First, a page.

A Rose for Emily by William Faulkner “A rose of Emily” is a short story that was written by American author well known as William Faulkner. These were some of his first stories published in a national magazine in 1930 (Faulkner 3). In this story William Faulkner offers a story of an unconventional spinster. The person being referred to as spinster in this case is Emily. She is considered a spinster because of her father insistence that there was no young man who was good enough for her. This then makes Emily to lead a life of isolation. In addition, William Faulkner employs characterization, themes such as foreshadow and symbolism to indicate how Emily was restricted by her father and upon death she decides to take away the life of her only love, Homer (Faulkner 5). This therefore provides a literary research Faulkner “A Rose for Emily.”
Setting of the Story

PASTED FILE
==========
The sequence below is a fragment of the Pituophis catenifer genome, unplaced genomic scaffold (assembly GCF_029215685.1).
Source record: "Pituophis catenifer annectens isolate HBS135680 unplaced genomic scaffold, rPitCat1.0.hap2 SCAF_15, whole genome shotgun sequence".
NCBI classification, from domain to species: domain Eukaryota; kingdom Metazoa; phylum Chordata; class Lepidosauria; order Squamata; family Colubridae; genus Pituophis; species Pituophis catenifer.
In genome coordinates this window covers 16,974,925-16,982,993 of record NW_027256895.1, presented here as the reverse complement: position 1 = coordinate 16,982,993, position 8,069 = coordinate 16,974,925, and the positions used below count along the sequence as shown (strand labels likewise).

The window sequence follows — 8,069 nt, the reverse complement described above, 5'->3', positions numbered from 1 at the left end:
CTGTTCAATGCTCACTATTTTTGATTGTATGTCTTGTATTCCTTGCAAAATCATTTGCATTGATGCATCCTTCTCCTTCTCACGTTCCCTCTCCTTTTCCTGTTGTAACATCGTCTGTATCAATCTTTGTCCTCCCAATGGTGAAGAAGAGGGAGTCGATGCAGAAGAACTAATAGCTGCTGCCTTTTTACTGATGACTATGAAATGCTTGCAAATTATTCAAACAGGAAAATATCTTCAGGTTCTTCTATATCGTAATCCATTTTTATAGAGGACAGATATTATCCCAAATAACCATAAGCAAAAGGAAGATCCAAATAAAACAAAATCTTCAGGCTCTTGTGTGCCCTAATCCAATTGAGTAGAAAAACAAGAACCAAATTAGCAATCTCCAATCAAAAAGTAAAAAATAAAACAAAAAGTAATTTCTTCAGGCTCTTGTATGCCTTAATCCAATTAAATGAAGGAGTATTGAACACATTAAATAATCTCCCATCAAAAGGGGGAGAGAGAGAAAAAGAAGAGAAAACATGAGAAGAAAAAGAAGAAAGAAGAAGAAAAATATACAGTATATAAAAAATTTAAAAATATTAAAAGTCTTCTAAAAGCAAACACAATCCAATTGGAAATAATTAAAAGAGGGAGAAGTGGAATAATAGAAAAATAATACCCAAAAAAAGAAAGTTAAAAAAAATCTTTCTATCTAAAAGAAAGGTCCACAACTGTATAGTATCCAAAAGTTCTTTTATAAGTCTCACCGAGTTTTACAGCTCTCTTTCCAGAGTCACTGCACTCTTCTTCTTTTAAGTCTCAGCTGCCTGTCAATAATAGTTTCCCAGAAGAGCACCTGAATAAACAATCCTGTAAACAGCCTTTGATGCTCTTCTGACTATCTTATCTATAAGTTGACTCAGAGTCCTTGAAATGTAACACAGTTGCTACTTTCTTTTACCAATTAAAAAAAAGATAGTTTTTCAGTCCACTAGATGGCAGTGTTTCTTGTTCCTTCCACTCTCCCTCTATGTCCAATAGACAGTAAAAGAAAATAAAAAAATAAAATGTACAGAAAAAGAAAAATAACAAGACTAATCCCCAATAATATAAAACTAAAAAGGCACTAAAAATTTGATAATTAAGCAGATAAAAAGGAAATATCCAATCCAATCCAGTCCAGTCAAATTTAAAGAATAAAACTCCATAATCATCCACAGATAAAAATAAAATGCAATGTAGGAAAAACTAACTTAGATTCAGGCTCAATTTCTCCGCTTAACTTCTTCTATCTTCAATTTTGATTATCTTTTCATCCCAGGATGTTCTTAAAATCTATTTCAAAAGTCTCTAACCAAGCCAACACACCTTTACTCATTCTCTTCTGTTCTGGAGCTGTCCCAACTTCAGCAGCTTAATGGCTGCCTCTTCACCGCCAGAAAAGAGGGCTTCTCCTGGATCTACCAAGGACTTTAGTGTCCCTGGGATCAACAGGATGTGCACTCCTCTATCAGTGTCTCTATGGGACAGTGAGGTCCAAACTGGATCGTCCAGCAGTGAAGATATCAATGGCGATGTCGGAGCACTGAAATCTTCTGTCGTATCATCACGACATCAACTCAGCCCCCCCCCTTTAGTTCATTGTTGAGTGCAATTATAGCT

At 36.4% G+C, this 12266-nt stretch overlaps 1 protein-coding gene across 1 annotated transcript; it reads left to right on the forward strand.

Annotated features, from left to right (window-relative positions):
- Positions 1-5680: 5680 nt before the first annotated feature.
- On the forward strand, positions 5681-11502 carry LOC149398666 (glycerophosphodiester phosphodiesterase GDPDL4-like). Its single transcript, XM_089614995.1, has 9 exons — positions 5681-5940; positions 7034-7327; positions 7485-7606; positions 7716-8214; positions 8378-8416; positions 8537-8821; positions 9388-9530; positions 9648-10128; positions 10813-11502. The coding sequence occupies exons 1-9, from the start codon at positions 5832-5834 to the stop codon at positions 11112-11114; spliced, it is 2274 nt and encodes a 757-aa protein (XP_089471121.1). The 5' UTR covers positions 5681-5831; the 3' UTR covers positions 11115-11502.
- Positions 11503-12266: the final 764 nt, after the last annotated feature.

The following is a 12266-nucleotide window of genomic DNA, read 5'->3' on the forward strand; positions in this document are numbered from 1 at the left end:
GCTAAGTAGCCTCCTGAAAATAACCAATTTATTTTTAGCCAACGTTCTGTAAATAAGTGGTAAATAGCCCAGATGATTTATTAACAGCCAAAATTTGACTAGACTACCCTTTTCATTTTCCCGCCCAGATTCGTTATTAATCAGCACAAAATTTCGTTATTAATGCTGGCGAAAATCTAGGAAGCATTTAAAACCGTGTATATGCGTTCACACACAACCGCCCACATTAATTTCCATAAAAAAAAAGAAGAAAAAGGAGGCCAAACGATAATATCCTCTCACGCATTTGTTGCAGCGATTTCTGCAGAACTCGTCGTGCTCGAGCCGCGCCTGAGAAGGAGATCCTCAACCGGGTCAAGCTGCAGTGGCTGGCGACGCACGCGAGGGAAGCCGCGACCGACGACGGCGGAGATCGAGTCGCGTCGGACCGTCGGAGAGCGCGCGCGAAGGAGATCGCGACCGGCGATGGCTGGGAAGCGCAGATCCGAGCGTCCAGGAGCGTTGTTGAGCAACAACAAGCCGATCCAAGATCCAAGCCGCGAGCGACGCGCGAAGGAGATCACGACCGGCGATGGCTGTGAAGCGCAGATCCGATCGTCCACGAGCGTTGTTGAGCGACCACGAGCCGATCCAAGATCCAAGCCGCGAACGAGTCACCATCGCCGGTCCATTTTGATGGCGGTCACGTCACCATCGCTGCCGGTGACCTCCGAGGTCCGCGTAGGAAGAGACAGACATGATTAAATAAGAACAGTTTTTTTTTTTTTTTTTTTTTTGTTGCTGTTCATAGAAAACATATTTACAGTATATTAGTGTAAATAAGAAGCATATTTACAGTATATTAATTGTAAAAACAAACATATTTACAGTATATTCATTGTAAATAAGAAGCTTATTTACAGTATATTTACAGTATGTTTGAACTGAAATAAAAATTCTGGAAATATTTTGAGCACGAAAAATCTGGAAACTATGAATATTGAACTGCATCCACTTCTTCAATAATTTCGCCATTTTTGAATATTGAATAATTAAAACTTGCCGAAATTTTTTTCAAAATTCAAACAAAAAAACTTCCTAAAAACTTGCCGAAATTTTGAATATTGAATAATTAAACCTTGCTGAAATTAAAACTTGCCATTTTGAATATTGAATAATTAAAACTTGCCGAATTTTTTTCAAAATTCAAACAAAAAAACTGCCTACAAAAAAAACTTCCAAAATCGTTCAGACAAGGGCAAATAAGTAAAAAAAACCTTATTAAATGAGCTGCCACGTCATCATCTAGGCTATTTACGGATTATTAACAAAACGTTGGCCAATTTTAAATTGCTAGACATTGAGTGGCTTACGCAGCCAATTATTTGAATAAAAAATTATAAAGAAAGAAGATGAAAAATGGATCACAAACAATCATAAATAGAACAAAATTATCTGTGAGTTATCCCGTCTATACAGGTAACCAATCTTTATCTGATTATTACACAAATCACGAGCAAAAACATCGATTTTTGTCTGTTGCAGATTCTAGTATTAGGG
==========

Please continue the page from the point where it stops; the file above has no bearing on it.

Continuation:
In literary terms, we can say that the setting of the story is rich in Faulkner. The setting is in a sinister old house in Mississippi. According to Faulkner (7), the author created his own Mississippi County, Yoknapatawpha, as the setting for the story that is much of his own fiction. This county comes with a variety of families including that of Grierson. In fact, this is a pretty good setting for the story. Although Jefferson and its inhabitants are unique, we can still view this town just like any other southern town during this particular period. The story marks a turning point to many of the inhabitants/southerners who lived during the era of slavery and did not know what to do following the end of this way of life, slavery. One can imagine being told that such a particular way of life is an atrocity or wicked. Followed by various generous southerners pride, and then it happens that you have a tragedy such as the one that is told on the onset of the story. One therefore becomes eager to know how future generations are bound to deal with such a legacy. In that regard, in order to understand the flow of the history, it is vital to comprehend the movement of Emily life. Therefore, this is equally vital in pinning down the chronological of events.